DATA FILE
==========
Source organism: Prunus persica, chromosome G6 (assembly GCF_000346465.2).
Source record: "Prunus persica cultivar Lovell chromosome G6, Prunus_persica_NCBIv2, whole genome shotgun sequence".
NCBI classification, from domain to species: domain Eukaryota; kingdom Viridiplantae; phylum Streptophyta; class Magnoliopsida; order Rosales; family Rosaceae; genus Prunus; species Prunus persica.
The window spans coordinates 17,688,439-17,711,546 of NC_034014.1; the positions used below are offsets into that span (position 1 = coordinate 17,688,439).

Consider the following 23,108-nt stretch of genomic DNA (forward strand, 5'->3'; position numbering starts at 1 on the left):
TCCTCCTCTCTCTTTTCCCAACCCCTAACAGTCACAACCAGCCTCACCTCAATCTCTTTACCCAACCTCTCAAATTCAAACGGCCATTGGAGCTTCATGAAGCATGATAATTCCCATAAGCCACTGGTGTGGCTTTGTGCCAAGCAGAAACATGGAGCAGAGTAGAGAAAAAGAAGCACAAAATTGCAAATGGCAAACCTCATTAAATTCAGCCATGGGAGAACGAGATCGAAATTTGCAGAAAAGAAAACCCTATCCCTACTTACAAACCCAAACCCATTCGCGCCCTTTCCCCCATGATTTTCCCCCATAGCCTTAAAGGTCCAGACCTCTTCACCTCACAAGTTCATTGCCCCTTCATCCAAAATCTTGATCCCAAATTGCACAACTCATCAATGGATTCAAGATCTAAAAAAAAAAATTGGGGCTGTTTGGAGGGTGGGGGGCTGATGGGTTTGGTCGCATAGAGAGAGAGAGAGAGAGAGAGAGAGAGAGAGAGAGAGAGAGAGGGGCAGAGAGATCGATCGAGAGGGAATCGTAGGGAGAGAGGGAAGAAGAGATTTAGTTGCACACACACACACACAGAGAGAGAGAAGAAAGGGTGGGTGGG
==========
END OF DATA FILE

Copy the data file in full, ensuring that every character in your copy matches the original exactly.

Source organism: Prunus persica, chromosome G6 (assembly GCF_000346465.2).
Source record: "Prunus persica cultivar Lovell chromosome G6, Prunus_persica_NCBIv2, whole genome shotgun sequence".
NCBI classification, from domain to species: domain Eukaryota; kingdom Viridiplantae; phylum Streptophyta; class Magnoliopsida; order Rosales; family Rosaceae; genus Prunus; species Prunus persica.
The window spans coordinates 17,688,439-17,711,546 of NC_034014.1; the positions used below are offsets into that span (position 1 = coordinate 17,688,439).

Consider the following 23,108-nt stretch of genomic DNA (forward strand, 5'->3'; position numbering starts at 1 on the left):
TCCTCCTCTCTCTTTTCCCAACCCCTAACAGTCACAACCAGCCTCACCTCAATCTCTTTACCCAACCTCTCAAATTCAAACGGCCATTGGAGCTTCATGAAGCATGATAATTCCCATAAGCCACTGGTGTGGCTTTGTGCCAAGCAGAAACATGGAGCAGAGTAGAGAAAAAGAAGCACAAAATTGCAAATGGCAAACCTCATTAAATTCAGCCATGGGAGAACGAGATCGAAATTTGCAGAAAAGAAAACCCTATCCCTACTTACAAACCCAAACCCATTCGCGCCCTTTCCCCCATGATTTTCCCCCATAGCCTTAAAGGTCCAGACCTCTTCACCTCACAAGTTCATTGCCCCTTCATCCAAAATCTTGATCCCAAATTGCACAACTCATCAATGGATTCAAGATCTAAAAAAAAAAATTGGGGCTGTTTGGAGGGTGGGGGGCTGATGGGTTTGGTCGCATAGAGAGAGAGAGAGAGAGAGAGAGAGAGAGAGAGAGAGAGAGAGGGGCAGAGAGATCGATCGAGAGGGAATCGTAGGGAGAGAGGGAAGAAGAGATTTAGTTGCACACACACACACACAGAGAGAGAGAAGAAAGGGTGGGTGGG